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'Insurers arenít brokers': underinsured policyholder told cover onus on her

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A complainant whose underinsured business was destroyed by bushfire last summer was told in a claim dispute ruling that she had many years to seek alternative insurance cover better suited to her needs.

The Australian Financial Complaints Authority (AFCA) said it considered submissions from the woman claiming QBE representatives failed to provide adequate advice or suggest a policy fit for purpose, but it was “not persuaded these assist the complainant”.

“If the complainant was dissatisfied with the offering from the insurer, she had ample time from policy inception to the loss to seek alternative cover that was better suited to her needs,” AFCA’s ruling says.

“The panel accepts the insurer’s submission that its representatives are not brokers. As such, they do not give advice about which type of cover is best suited. It is up to the individual to ensure the policy and cover offered suits their needs.”

The woman’s property, which comprised a business on the ground floor and a residential dwelling on the top floor, was significantly underinsured.

She held two policies with QBE for seven years – a business policy for the building, business contents and broad form liability, and a residential contents policy for her personal effects located upstairs.

The woman said she had asked QBE to increase the sum insured “on multiple occasions” and the insurer failed to take action, but QBE denied this request was ever made.

She went to AFCA seeking higher limits for temporary accommodation, the value of inflation indexing from the policy inception and full cover available under an additional benefits section of the policy. She was mostly unsuccessful in the dispute.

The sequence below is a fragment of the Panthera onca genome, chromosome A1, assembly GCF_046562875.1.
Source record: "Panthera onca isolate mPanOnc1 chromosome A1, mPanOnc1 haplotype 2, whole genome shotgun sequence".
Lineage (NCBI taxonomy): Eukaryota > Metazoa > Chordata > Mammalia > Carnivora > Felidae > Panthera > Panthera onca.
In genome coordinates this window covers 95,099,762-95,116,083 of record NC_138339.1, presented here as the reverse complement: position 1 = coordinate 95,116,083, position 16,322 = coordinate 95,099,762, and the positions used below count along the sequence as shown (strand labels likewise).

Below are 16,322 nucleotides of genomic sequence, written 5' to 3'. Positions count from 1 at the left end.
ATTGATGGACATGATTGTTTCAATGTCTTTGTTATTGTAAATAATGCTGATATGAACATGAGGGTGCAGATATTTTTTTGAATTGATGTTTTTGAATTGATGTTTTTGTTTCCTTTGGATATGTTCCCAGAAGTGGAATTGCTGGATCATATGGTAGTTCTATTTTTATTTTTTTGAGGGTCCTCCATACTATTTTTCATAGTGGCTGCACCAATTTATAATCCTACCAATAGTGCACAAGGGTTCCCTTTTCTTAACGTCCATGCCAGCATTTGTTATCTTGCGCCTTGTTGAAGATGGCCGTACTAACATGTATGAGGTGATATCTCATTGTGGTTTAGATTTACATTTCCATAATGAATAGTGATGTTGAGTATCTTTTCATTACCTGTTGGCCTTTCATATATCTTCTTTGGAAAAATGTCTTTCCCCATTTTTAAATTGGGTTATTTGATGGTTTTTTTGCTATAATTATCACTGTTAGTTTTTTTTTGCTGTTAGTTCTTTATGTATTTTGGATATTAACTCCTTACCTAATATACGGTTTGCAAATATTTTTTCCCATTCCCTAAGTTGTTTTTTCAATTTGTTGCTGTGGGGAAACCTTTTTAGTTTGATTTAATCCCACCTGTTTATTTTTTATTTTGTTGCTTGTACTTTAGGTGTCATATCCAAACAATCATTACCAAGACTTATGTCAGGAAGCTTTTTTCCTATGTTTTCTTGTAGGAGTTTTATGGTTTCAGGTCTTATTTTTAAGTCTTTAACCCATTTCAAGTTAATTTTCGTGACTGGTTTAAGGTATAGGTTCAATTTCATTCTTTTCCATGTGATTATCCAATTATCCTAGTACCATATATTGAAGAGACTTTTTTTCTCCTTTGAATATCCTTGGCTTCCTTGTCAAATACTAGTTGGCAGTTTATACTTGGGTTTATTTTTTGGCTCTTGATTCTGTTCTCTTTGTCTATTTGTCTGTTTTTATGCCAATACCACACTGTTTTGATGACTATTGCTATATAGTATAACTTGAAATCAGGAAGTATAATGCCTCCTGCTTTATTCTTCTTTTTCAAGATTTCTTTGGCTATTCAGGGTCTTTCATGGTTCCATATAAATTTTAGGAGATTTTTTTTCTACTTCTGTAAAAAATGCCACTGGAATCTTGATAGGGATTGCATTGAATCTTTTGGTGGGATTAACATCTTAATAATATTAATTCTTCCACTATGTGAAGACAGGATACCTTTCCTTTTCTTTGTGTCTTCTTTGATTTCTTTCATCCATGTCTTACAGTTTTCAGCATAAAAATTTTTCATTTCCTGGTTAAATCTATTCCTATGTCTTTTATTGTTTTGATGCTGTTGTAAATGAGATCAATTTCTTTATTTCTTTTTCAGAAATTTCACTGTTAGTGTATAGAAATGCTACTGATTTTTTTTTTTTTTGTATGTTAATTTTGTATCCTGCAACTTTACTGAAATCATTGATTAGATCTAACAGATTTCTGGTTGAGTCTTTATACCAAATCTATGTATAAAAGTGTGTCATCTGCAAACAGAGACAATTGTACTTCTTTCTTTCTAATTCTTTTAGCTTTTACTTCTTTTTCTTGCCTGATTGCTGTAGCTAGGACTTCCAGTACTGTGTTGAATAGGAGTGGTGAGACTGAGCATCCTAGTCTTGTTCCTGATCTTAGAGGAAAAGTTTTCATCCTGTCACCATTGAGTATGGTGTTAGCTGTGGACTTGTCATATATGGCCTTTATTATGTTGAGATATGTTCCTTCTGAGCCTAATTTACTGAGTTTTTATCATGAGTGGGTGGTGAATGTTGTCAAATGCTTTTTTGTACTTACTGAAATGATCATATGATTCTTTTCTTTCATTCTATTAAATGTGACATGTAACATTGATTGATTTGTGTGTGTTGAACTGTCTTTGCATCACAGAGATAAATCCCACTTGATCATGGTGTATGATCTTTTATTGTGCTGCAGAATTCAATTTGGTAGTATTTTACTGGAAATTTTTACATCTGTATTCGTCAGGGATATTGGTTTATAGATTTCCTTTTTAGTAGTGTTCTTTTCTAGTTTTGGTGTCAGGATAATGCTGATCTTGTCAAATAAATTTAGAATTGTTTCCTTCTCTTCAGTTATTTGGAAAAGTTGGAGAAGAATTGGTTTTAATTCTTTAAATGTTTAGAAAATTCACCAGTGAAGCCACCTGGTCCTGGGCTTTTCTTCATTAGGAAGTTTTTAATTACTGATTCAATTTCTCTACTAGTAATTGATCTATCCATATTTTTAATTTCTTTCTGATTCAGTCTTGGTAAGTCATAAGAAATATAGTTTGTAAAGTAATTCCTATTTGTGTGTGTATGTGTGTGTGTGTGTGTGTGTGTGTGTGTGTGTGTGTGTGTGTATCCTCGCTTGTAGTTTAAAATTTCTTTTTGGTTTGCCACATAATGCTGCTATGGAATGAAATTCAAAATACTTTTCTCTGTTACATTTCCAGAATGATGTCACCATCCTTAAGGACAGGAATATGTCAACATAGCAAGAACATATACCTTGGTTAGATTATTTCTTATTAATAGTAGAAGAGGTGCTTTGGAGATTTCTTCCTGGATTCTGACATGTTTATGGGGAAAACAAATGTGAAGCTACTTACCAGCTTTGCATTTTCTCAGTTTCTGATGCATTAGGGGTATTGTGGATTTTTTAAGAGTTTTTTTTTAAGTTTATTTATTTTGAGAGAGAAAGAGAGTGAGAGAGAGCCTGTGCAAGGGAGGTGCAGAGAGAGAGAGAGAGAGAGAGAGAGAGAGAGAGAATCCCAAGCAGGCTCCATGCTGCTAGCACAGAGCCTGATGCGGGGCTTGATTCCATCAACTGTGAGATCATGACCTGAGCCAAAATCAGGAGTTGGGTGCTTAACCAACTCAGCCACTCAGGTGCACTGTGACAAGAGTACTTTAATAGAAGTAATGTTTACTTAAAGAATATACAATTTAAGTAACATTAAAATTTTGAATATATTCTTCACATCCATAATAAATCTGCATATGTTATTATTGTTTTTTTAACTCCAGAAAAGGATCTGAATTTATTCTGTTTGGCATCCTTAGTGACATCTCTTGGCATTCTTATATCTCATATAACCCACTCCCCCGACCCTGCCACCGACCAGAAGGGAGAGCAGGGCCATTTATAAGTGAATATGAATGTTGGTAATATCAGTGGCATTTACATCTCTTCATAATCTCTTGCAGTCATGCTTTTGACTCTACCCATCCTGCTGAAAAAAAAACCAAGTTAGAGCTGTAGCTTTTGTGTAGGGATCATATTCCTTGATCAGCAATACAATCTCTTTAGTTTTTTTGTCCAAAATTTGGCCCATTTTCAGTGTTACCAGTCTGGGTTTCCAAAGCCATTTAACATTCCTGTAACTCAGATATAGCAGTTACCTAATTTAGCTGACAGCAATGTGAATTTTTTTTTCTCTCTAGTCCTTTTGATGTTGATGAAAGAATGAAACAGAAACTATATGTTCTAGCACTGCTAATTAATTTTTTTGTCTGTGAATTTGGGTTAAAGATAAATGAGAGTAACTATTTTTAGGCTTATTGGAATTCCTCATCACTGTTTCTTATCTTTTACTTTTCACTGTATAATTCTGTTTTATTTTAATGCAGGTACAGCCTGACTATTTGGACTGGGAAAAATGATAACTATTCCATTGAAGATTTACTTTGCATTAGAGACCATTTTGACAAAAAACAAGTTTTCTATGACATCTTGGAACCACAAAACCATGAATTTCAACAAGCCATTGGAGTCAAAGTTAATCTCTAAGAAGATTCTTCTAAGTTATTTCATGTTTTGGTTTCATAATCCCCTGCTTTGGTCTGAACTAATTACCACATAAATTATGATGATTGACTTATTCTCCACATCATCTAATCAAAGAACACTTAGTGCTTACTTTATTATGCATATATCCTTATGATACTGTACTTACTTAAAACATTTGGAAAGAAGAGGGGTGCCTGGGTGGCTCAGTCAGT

The property should have been insured under a residential policy as it was dual use, she argued, which would have assured the inflation indexing and extra temporary accommodation benefits.

Given the policy had been in force for a considerable time, the woman had sufficient time to review her sum insured on multiple occasions and elected not to amend it, AFCA said.

The panel said it was satisfied the building “presented first and foremost as a business property” and QBE was entitled to decide not to index business policies against inflation and so was not required to increase the sum insured to match seven years of inflation.

“This determination is substantially in favour of the insurer,” it said. “Based on the available evidence, the panel is persuaded the woman did not request an increase to the sum insured value of the property.

“The property has been insured correctly as business in accordance with the insurer’s underwriting guidelines.”

However, AFCA agreed QBE should pay some additional benefits on top of the sum insured: discharge of mortgage, seasonal increase period, removal of debris and catastrophe escalation costs.

QBE had already previously outlined it would consider any claim made under “catastrophe escalation cost” benefit.

AFCA said this sum, $52,000, was to be paid and QBE was also required to settle up to a further 10% if the woman was able to demonstrate that increased costs were incurred as a result of the bushfire event.

AFCA said as the property was significantly underinsured the owner could not rebuild without incurring additional costs that would “greatly exceed the 20% maximum increase on top of the sum insured”.

QBE also confirmed it would settle up to $25,000 for removal of debris.

AFCA disagreed with the woman’s demands that QBE pay government fees, landscaping or loss of land value. Those benefits were only available in the event the sum insured was not exhausted because of the insurable event, it said.

During the dispute, QBE agreed to increase its settlement under a seasonal increase period benefit, provided the woman present supporting information showing the relevant amount as she had been requested to do.

See the ruling here.